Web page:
April 23, 2009

2 Tips to make your calls more effective

Today I was role playing for a telemarketing campaign to C level executives in major UK financial institutions. Last quarter’s message has run its course and it was time for a new message - one that is more in keeping with the present market environment.

We are now at version 4 of the new telemarketing script (actually, we prefer to use the term conversation guide) and with a bit of minor tweaking and changing should be ready to go.  

Just as the role play concluded with the Sales Director and Sales Manager listening in, two important points were raised that although simple can contribute in an important way to success:

1. Ask ‘do you have a minute, is now a good time?’

Before launching into the message don’t forget to ask the person on the other end ‘do you have a minute, is now a good time?’  Now in telemarketing school they say never ask this question, because it makes it easy for the customer to say no and as a consequence will multiply your workload in terms of call backs. 

However, in the world of executive to executive selling it is important to clearly differentiate yourself from the stereotypical ‘I got you’ seller who is pushy and interrupts.   What better way than to ask straight up ‘it will take two, or three minutes, is now a good time?’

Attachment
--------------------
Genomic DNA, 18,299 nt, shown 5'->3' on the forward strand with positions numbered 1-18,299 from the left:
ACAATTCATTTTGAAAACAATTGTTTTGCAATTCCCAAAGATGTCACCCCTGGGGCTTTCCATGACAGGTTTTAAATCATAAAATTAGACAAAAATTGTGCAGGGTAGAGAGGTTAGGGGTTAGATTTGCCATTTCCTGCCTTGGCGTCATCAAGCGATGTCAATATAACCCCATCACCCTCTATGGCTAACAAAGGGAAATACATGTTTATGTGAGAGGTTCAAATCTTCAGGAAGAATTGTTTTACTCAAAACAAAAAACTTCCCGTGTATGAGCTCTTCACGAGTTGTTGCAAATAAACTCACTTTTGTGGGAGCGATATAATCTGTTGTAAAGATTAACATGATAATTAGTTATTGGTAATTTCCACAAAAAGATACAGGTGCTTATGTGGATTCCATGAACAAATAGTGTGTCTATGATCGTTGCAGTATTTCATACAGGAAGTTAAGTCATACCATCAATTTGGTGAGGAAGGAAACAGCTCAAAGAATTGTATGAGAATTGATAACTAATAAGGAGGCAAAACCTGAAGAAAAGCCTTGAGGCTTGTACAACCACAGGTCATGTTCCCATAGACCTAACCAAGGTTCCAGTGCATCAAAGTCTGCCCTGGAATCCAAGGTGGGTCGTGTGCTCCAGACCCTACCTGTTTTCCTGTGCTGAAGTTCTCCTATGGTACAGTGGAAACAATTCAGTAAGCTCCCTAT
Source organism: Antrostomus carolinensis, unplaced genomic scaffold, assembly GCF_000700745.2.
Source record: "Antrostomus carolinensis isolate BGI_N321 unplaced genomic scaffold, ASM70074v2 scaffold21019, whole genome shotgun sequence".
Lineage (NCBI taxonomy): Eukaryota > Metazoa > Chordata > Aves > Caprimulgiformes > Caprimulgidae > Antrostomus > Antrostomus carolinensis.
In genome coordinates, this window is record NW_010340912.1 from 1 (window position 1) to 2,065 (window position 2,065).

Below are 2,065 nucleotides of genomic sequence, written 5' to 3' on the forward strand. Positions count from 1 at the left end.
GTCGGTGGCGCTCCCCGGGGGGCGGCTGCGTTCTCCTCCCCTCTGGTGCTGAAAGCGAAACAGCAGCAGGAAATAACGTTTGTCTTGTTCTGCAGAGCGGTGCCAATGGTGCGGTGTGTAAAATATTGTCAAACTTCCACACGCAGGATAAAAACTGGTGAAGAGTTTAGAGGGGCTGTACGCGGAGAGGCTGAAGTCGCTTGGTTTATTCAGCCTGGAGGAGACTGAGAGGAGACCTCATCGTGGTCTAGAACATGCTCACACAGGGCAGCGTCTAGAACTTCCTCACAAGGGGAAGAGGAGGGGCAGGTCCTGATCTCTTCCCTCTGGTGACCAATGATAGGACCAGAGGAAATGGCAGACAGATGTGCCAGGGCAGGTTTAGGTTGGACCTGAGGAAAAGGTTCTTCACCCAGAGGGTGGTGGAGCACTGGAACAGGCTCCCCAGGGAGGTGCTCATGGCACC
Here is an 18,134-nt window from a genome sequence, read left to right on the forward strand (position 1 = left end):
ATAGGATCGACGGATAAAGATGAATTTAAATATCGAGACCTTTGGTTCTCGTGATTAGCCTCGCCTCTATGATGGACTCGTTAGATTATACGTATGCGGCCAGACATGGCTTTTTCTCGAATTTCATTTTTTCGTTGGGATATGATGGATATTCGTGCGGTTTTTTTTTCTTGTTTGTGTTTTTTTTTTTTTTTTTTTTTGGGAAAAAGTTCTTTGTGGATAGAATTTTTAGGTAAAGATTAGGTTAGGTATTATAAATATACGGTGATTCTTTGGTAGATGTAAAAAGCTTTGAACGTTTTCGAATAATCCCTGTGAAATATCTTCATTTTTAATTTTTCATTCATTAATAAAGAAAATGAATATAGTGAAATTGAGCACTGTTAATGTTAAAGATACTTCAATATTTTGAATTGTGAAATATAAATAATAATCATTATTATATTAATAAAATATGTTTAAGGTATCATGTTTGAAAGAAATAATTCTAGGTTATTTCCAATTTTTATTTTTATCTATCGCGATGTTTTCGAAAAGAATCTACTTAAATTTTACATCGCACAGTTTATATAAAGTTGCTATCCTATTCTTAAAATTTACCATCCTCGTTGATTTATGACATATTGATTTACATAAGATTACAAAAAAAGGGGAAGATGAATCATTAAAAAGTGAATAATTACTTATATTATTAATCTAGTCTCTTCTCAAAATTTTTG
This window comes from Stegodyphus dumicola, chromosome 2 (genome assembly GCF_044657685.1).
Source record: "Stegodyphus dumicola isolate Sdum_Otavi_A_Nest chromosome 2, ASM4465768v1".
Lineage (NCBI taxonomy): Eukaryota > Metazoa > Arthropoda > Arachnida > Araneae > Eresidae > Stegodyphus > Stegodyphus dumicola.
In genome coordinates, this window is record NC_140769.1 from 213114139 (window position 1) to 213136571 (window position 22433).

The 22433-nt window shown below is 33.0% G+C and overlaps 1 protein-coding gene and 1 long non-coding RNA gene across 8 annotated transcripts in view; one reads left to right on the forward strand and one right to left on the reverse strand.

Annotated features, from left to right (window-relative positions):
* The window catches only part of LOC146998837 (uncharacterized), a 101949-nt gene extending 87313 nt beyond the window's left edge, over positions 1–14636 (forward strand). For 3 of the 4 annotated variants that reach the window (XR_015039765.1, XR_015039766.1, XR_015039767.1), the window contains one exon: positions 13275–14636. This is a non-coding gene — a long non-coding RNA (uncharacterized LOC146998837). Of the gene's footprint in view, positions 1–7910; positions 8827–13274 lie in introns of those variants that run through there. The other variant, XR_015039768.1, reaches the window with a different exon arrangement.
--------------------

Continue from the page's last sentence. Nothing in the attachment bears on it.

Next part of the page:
The reality is that by asking the question you are likely to be asked to call another time in probably 33% of the cases.  However, this extra workload is more than justified because in addition to making your look more professional, calling back at a more convenient time will also make your call more effective.  Quite simply it means that the person on the other end of the line will be better able to listen and appreciate what you have to say. 

2. Make sure you have some good questions to ask.  

The objective of the call may be to get an appointment, but the effectiveness of that appointment often depends on what information you have been able to gather in advance regarding the needs and priorities of the prospect.

Now, there are two factors at play in terms of why most telemarketing calls are more of a monologue than a dialogue.  The first is that it is difficult to get the potential customer to open up or say much over the phone.  The second is that the person making the call needs to have sufficient knowledge, confidence and training to be able to ask questions and understand the answers.  However, at a very minimum the salesperson should know before calling on the customer a little about what areas the customer is particularly interested in, what he or she would like to get out of the meeting and whether anybody else in the organization should be there.

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